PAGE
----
National Positioning Infrastructure Capability (NPIC)

Positioning Australia offers precise positioning of 3-5 cm accuracy through our network of continuously operating Global Navigation Satellite Systems (GNSS) ground reference stations. This is a valuable service for specialist users who need to position equipment and assets to a very high level of precision. The network spans all of Australia and its external territories and consists of stations that are both owned and operated by Geoscience Australia and stations operated by third parties that have been integrated through data licensing agreements. The precise positioning service is available anywhere there is mobile phone or internet coverage.

The network has been designed to support a variety of precise positioning applications, ranging from monitoring the movement and deformation of the Australian continent to enabling centimetre accurate positioning in real-time within areas of mobile internet coverage.

Positioning Australia is upgrading the network of 130 ground reference stations through our National Positioning Infrastructure Capability (NPIC) program, to ensure the reliability and resilience of the network into the future. The program is also installing around 70 new ground reference stations around the country to expand the range of the network and fill gaps in coverage. This will improve the performance and coverage of precise positioning services across the nation.

About the project

As part of the Positioning Australia program, Geoscience Australia is establishing a national network of continuously operating GNSS reference stations that will enable the delivery of 3-5 cm accurate positioning services via the internet in areas of mobile phone coverage. NPIC’s reliable and robust network of GNSS reference stations will improve access to precise positioning services to users across the country, especially in regional areas.

To achieve this, we are:

  • Modernising and expanding Australia’s fundamental geodetic GNSS network. This modernised network will track all the modern GNSS constellations and signals being broadcast over Australia, provide increased levels of resilience and ensure Australia has an accurate and reliable reference frame.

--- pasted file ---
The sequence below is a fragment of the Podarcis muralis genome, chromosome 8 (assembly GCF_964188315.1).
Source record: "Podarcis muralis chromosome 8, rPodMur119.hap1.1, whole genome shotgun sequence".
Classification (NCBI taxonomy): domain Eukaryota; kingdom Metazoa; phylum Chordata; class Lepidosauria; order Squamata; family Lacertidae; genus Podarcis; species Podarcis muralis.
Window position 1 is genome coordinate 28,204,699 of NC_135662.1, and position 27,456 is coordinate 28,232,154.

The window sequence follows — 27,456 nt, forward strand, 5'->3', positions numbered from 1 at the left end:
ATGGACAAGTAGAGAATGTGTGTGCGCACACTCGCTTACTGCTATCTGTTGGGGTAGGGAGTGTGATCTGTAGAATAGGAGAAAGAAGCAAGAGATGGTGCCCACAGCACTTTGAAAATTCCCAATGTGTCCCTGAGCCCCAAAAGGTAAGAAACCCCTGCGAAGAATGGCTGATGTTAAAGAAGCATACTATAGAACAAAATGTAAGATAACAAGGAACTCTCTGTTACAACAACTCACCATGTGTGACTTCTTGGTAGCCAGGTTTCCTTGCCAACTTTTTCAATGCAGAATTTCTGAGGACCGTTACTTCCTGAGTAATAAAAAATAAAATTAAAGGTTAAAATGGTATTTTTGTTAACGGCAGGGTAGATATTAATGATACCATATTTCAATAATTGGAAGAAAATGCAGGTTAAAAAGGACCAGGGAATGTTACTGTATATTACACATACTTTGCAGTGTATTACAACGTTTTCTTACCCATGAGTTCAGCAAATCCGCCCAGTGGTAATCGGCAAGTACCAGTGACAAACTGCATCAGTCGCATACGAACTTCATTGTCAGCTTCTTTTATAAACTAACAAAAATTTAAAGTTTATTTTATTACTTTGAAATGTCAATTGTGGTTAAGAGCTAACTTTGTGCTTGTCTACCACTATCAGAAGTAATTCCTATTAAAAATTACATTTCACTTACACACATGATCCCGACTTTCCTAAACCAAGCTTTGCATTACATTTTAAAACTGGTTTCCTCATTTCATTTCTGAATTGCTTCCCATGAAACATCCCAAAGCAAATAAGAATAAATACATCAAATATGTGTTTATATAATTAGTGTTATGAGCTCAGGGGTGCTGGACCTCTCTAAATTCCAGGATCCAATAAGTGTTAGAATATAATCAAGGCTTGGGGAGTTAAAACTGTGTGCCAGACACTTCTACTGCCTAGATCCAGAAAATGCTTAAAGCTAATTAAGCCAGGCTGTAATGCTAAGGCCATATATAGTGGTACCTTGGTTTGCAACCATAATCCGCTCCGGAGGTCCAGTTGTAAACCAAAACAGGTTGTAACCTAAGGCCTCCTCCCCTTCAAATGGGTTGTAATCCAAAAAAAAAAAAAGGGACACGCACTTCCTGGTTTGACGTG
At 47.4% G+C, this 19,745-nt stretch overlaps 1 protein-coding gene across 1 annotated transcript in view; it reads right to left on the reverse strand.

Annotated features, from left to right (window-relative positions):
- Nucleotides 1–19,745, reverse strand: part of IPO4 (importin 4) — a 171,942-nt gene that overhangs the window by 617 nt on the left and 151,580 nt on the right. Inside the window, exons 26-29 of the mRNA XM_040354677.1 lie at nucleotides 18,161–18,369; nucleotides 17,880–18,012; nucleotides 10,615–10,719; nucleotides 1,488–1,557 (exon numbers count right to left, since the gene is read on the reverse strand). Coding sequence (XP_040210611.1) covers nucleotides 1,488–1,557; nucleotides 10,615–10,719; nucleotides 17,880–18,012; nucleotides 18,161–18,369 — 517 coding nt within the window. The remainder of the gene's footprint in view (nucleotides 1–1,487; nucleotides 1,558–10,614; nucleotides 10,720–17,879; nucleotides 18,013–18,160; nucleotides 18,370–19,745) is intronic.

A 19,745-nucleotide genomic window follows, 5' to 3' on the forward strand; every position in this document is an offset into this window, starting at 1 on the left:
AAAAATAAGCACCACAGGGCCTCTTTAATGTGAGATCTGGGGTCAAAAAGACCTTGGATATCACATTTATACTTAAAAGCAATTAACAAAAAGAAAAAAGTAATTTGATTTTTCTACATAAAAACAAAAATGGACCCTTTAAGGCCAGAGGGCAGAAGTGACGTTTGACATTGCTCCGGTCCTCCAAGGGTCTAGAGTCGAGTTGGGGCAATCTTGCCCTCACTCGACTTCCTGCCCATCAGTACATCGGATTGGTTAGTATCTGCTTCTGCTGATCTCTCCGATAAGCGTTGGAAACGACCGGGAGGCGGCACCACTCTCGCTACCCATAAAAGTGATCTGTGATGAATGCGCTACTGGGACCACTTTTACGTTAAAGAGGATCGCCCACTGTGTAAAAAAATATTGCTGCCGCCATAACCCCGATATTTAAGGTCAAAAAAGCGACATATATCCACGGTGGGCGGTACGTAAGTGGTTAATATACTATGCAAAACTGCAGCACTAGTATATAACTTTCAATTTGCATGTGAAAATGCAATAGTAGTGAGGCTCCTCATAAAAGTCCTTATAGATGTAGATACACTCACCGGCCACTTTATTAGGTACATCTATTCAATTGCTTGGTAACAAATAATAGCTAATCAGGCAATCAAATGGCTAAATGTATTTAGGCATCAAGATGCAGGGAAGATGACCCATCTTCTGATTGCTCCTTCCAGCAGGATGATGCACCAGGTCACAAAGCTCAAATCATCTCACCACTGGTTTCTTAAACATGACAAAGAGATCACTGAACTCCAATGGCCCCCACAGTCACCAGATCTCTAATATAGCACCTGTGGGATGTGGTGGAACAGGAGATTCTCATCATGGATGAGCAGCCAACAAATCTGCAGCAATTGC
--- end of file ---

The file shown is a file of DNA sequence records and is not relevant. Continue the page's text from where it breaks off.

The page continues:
• Densifying the network, through partnerships with other government and industry network operators to ensure positioning services are available in the areas where they are needed.
  • Improving the accessibility and reliability of our systems to ensure that the data from the network is accurate and reliable.

When complete, the GNSS network will span all of Australia and its external territories and consist of stations that are both owned and operated the Commonwealth and stations that are operated by third parties. The network has been designed to support a variety of precise positioning applications ranging from the movement and deformation of the Australian continent to enabling centimetre accurate positioning in real-time.

How to get access

Geoscience Australia provides open access to the historic data and data streams observed from all stations that contribute to the National Positioning Infrastructure Capability.

The data can be accessed through the Geoscience Australia GNSS Data Centre.

The GNSS data are also available for access via subscription through a network of Australian based Value-Added Resellers (third-party service providers). These Value-Added Resellers combine the NPIC data streams with their own infrastructure to provide supported positioning services, which are available across most areas of Australia with access to mobile phone coverage.

How it works

GNSS based positioning overcomes errors caused by the complexity of changes in the Earth’s atmosphere and the dynamic nature of operating GNSS satellites. This is typically done by connecting to data streams from fixed reference stations with precisely known positions. These reference stations create data streams which can be used to estimate GNSS errors and send them to the users in a corrected form. There are a number of ways in which these corrections can be estimated. The technique selected will depend on the user requirements, equipment and their proximity to the reference stations. These techniques include:


The most common and most accurate technique is Real-Time Kinematic (RTK) positioning, provided by the NPIC network. RTK is based on the theory that the reference station and user are located close together (closer than 50 km) and therefore subject to the same errors.


An alternate to RTK positioning is Precise Point Positioning (PPP). PPP depends on satellite clock and orbit corrections, generated from a network of fixed reference stations. Once these corrections are generated they can be applied by the user regardless of how close they are to the reference stations. PPP does have some limitations on accuracy and performance.


More recently, a hybrid approach has been developed which combines the accuracy and performance of RTK with the flexibility of PPP. This technique, known as PPP-RTK, requires reference station network with stations about every 150 km which are used to generate corrections for the satellite clocks, orbits and the atmospheric errors.